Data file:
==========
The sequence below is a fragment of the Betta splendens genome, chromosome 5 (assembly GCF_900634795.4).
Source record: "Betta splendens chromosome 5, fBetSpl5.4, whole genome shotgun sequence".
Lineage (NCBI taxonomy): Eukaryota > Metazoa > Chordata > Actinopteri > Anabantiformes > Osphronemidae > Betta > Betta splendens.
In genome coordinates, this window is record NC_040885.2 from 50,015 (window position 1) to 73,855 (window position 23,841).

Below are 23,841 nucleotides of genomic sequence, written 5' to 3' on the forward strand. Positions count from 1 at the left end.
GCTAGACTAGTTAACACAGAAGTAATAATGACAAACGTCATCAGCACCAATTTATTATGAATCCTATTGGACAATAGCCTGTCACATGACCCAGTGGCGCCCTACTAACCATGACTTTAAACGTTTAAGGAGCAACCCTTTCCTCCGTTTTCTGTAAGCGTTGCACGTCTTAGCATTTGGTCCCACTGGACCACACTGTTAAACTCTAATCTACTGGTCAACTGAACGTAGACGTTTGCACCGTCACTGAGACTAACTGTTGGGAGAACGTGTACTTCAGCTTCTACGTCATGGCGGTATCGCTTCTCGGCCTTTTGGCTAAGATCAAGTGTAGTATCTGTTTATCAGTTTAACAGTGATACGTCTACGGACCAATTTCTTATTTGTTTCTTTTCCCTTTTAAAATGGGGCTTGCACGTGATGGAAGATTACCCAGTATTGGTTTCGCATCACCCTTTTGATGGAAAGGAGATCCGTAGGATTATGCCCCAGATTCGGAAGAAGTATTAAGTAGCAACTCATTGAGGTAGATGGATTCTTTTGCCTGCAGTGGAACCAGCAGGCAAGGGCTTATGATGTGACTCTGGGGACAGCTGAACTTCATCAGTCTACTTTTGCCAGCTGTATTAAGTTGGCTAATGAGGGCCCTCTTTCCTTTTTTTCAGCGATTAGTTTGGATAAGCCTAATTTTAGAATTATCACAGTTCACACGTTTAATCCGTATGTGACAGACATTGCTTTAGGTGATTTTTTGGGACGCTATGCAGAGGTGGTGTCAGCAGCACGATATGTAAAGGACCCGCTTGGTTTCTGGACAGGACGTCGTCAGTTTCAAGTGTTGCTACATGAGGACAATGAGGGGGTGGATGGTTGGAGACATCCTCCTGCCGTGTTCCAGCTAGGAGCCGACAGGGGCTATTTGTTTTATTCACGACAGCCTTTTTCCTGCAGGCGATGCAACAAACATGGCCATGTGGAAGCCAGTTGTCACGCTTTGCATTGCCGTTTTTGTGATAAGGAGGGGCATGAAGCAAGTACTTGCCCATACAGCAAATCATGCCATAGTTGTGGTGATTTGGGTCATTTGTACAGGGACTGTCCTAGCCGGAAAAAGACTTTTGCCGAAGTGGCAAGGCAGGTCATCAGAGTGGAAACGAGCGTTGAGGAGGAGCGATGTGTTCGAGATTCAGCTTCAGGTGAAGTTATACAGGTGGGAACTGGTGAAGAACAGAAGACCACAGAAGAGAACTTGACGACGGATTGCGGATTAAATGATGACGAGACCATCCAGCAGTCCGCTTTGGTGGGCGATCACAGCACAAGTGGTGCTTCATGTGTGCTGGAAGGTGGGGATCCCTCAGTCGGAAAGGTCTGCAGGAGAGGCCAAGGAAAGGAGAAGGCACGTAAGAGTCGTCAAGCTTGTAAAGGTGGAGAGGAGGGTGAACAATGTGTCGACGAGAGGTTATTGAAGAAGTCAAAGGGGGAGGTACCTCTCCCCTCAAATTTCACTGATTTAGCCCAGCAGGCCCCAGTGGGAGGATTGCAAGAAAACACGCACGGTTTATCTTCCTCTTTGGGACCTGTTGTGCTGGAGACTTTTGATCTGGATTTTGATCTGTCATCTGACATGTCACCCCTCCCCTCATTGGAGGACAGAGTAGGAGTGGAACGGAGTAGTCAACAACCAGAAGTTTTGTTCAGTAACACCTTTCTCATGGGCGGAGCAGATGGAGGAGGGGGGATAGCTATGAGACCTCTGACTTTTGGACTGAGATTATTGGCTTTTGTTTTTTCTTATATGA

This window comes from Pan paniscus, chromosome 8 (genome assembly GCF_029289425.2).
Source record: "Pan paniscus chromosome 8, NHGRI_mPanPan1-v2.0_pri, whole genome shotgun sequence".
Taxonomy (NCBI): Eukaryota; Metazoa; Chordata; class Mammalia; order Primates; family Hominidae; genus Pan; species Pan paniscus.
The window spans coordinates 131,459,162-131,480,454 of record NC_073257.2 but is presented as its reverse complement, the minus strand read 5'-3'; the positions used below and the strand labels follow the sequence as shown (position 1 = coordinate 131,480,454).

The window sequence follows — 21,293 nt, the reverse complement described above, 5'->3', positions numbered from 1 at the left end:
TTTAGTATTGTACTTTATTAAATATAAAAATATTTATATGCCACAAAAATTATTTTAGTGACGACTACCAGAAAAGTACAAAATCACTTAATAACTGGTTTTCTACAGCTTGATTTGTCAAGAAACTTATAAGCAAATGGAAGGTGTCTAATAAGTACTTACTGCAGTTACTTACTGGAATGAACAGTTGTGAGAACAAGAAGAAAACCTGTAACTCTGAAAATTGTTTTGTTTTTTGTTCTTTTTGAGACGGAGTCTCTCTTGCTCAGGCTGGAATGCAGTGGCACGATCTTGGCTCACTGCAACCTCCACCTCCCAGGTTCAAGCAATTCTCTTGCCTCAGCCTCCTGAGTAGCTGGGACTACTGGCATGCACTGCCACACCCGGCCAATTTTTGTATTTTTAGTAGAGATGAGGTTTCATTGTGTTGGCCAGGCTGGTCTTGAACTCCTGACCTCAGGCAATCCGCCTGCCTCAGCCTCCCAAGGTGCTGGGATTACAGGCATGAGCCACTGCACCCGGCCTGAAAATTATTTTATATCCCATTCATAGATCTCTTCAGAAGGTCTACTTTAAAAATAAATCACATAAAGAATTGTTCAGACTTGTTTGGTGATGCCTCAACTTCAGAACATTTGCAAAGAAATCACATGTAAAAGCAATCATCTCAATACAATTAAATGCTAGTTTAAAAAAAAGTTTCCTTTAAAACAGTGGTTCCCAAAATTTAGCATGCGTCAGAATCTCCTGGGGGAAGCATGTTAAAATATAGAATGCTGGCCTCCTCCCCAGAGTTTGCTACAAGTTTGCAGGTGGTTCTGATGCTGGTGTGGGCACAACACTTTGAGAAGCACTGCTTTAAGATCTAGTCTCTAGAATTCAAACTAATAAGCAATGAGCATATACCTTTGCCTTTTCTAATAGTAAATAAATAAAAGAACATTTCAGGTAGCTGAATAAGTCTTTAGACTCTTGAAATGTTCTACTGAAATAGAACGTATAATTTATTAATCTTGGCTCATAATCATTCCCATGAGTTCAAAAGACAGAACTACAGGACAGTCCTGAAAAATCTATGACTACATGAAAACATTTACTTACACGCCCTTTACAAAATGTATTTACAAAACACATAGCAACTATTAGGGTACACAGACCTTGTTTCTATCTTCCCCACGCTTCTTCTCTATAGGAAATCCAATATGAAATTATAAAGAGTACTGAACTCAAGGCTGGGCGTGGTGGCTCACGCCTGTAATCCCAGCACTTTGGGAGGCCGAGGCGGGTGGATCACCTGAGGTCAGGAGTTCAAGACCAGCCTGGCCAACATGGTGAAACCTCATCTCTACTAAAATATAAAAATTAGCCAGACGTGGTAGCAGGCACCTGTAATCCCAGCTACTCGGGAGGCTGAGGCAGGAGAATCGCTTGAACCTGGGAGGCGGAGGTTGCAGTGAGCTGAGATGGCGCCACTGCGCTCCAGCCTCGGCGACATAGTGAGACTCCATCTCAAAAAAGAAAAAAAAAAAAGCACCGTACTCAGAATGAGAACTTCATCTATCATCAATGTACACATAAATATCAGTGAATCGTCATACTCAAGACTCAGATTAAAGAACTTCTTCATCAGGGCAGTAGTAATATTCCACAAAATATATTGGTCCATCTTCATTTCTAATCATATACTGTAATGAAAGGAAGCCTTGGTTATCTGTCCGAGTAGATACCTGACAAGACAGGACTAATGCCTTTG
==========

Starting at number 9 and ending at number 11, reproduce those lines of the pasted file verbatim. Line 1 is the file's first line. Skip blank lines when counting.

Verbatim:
Taxonomy (NCBI): Eukaryota; Metazoa; Chordata; class Mammalia; order Primates; family Hominidae; genus Pan; species Pan paniscus.
The window spans coordinates 131,459,162-131,480,454 of record NC_073257.2 but is presented as its reverse complement, the minus strand read 5'-3'; the positions used below and the strand labels follow the sequence as shown (position 1 = coordinate 131,480,454).

The window sequence follows — 21,293 nt, the reverse complement described above, 5'->3', positions numbered from 1 at the left end: